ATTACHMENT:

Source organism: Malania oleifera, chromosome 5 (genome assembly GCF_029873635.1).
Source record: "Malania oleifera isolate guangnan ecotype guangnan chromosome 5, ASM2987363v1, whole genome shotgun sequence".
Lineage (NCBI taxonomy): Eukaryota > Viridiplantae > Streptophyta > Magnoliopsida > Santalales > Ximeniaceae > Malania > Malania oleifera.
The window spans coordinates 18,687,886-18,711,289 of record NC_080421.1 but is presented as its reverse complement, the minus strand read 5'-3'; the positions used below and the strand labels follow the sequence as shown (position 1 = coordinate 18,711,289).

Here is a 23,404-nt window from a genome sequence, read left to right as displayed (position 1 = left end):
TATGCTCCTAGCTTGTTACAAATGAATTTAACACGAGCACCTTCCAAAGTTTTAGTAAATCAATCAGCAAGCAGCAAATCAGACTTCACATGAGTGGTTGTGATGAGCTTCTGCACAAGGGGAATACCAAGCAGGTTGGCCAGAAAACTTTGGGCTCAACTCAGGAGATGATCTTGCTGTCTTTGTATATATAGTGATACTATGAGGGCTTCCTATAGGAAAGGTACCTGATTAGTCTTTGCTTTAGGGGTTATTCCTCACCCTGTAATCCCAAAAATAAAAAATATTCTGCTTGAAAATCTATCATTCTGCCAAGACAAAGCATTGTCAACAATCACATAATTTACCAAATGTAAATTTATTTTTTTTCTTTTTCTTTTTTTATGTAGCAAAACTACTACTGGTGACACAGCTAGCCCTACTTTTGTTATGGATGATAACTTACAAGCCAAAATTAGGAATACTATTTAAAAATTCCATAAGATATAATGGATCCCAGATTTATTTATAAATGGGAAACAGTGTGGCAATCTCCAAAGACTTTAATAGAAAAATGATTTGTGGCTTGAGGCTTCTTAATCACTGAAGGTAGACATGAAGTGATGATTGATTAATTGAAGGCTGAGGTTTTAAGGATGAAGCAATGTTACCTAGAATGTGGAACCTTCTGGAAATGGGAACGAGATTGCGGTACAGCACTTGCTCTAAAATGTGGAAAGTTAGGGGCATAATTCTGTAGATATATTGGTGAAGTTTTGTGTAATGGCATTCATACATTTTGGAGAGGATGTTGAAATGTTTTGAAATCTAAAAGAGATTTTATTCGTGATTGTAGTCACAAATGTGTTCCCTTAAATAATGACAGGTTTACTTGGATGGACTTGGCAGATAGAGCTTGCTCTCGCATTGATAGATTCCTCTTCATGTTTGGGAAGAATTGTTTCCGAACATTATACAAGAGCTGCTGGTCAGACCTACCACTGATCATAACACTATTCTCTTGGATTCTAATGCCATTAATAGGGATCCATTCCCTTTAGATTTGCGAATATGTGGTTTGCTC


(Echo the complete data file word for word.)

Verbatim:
Source organism: Malania oleifera, chromosome 5 (genome assembly GCF_029873635.1).
Source record: "Malania oleifera isolate guangnan ecotype guangnan chromosome 5, ASM2987363v1, whole genome shotgun sequence".
Lineage (NCBI taxonomy): Eukaryota > Viridiplantae > Streptophyta > Magnoliopsida > Santalales > Ximeniaceae > Malania > Malania oleifera.
The window spans coordinates 18,687,886-18,711,289 of record NC_080421.1 but is presented as its reverse complement, the minus strand read 5'-3'; the positions used below and the strand labels follow the sequence as shown (position 1 = coordinate 18,711,289).

Here is a 23,404-nt window from a genome sequence, read left to right as displayed (position 1 = left end):
TATGCTCCTAGCTTGTTACAAATGAATTTAACACGAGCACCTTCCAAAGTTTTAGTAAATCAATCAGCAAGCAGCAAATCAGACTTCACATGAGTGGTTGTGATGAGCTTCTGCACAAGGGGAATACCAAGCAGGTTGGCCAGAAAACTTTGGGCTCAACTCAGGAGATGATCTTGCTGTCTTTGTATATATAGTGATACTATGAGGGCTTCCTATAGGAAAGGTACCTGATTAGTCTTTGCTTTAGGGGTTATTCCTCACCCTGTAATCCCAAAAATAAAAAATATTCTGCTTGAAAATCTATCATTCTGCCAAGACAAAGCATTGTCAACAATCACATAATTTACCAAATGTAAATTTATTTTTTTTCTTTTTCTTTTTTTATGTAGCAAAACTACTACTGGTGACACAGCTAGCCCTACTTTTGTTATGGATGATAACTTACAAGCCAAAATTAGGAATACTATTTAAAAATTCCATAAGATATAATGGATCCCAGATTTATTTATAAATGGGAAACAGTGTGGCAATCTCCAAAGACTTTAATAGAAAAATGATTTGTGGCTTGAGGCTTCTTAATCACTGAAGGTAGACATGAAGTGATGATTGATTAATTGAAGGCTGAGGTTTTAAGGATGAAGCAATGTTACCTAGAATGTGGAACCTTCTGGAAATGGGAACGAGATTGCGGTACAGCACTTGCTCTAAAATGTGGAAAGTTAGGGGCATAATTCTGTAGATATATTGGTGAAGTTTTGTGTAATGGCATTCATACATTTTGGAGAGGATGTTGAAATGTTTTGAAATCTAAAAGAGATTTTATTCGTGATTGTAGTCACAAATGTGTTCCCTTAAATAATGACAGGTTTACTTGGATGGACTTGGCAGATAGAGCTTGCTCTCGCATTGATAGATTCCTCTTCATGTTTGGGAAGAATTGTTTCCGAACATTATACAAGAGCTGCTGGTCAGACCTACCACTGATCATAACACTATTCTCTTGGATTCTAATGCCATTAATAGGGATCCATTCCCTTTAGATTTGCGAATATGTGGTTTGCTC